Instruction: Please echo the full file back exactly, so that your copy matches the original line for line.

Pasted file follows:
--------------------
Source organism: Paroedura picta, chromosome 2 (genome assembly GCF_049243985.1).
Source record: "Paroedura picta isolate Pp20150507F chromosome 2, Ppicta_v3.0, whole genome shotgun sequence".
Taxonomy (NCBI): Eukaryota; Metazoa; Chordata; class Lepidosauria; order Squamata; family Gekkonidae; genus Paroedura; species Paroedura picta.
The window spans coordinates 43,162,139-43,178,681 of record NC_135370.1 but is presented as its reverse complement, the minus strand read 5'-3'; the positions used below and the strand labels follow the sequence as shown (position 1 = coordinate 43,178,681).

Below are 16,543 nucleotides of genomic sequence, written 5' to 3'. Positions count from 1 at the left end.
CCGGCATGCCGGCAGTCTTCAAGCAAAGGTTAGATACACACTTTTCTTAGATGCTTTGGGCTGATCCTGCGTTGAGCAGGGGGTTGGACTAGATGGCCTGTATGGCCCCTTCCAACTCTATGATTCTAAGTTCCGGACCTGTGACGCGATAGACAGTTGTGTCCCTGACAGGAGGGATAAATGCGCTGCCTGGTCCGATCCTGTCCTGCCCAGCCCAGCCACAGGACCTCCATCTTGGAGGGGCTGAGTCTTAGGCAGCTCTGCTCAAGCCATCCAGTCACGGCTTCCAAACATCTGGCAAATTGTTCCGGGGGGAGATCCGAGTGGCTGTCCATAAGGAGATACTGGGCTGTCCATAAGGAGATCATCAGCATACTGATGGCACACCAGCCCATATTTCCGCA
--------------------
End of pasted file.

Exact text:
Source organism: Paroedura picta, chromosome 2 (genome assembly GCF_049243985.1).
Source record: "Paroedura picta isolate Pp20150507F chromosome 2, Ppicta_v3.0, whole genome shotgun sequence".
Taxonomy (NCBI): Eukaryota; Metazoa; Chordata; class Lepidosauria; order Squamata; family Gekkonidae; genus Paroedura; species Paroedura picta.
The window spans coordinates 43,162,139-43,178,681 of record NC_135370.1 but is presented as its reverse complement, the minus strand read 5'-3'; the positions used below and the strand labels follow the sequence as shown (position 1 = coordinate 43,178,681).

Below are 16,543 nucleotides of genomic sequence, written 5' to 3'. Positions count from 1 at the left end.
CCGGCATGCCGGCAGTCTTCAAGCAAAGGTTAGATACACACTTTTCTTAGATGCTTTGGGCTGATCCTGCGTTGAGCAGGGGGTTGGACTAGATGGCCTGTATGGCCCCTTCCAACTCTATGATTCTAAGTTCCGGACCTGTGACGCGATAGACAGTTGTGTCCCTGACAGGAGGGATAAATGCGCTGCCTGGTCCGATCCTGTCCTGCCCAGCCCAGCCACAGGACCTCCATCTTGGAGGGGCTGAGTCTTAGGCAGCTCTGCTCAAGCCATCCAGTCACGGCTTCCAAACATCTGGCAAATTGTTCCGGGGGGAGATCCGAGTGGCTGTCCATAAGGAGATACTGGGCTGTCCATAAGGAGATCATCAGCATACTGATGGCACACCAGCCCATATTTCCGCA